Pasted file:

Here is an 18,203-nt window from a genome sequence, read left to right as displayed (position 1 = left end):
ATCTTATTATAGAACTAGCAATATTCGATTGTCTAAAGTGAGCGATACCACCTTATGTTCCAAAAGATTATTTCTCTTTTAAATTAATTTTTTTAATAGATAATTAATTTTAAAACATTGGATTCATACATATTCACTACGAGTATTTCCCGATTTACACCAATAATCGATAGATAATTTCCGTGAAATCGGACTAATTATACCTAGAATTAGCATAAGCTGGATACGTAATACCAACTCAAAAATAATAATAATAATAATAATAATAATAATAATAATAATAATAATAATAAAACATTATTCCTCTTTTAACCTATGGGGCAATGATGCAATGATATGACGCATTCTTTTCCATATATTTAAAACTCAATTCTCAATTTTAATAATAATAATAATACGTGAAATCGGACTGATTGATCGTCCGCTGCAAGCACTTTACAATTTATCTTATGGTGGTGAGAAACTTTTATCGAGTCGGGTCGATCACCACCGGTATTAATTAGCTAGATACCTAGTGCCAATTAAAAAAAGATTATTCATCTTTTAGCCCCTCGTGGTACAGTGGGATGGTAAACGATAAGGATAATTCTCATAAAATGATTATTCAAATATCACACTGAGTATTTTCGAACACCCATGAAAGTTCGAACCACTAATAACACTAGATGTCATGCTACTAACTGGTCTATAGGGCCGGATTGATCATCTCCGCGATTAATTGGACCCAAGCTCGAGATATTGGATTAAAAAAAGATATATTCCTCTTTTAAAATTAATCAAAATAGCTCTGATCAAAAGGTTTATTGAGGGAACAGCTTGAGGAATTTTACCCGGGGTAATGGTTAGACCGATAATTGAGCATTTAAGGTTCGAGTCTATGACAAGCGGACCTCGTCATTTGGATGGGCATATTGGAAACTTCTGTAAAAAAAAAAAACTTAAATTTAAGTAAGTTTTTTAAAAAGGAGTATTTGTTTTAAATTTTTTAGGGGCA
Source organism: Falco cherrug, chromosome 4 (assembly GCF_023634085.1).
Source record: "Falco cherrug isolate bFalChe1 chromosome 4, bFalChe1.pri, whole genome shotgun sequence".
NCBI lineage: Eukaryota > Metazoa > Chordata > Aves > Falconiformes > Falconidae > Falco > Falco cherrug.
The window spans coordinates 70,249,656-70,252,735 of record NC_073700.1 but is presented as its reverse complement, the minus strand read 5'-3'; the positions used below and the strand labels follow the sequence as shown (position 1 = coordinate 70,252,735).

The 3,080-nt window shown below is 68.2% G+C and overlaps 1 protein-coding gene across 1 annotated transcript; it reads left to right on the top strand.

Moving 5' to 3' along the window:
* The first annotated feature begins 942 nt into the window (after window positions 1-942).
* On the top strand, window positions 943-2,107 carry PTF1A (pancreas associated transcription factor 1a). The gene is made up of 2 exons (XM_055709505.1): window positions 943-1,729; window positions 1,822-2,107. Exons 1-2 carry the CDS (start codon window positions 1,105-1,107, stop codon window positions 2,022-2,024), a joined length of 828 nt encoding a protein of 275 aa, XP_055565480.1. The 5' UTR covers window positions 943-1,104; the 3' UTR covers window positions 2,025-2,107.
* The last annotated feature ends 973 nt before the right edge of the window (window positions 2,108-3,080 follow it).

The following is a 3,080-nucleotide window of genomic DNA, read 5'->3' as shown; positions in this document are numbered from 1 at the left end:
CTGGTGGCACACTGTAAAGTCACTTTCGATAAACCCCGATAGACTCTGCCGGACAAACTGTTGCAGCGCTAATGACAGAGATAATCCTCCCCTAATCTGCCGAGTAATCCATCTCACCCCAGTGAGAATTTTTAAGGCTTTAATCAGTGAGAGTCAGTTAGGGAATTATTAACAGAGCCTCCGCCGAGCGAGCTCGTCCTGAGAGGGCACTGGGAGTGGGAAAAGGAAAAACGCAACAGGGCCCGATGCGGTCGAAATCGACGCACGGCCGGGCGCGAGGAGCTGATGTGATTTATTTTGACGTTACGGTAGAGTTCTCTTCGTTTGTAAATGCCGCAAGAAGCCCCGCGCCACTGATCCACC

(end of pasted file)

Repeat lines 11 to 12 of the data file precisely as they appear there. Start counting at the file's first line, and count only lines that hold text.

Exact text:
* The last annotated feature ends 973 nt before the right edge of the window (window positions 2,108-3,080 follow it).

The following is a 3,080-nucleotide window of genomic DNA, read 5'->3' as shown; positions in this document are numbered from 1 at the left end: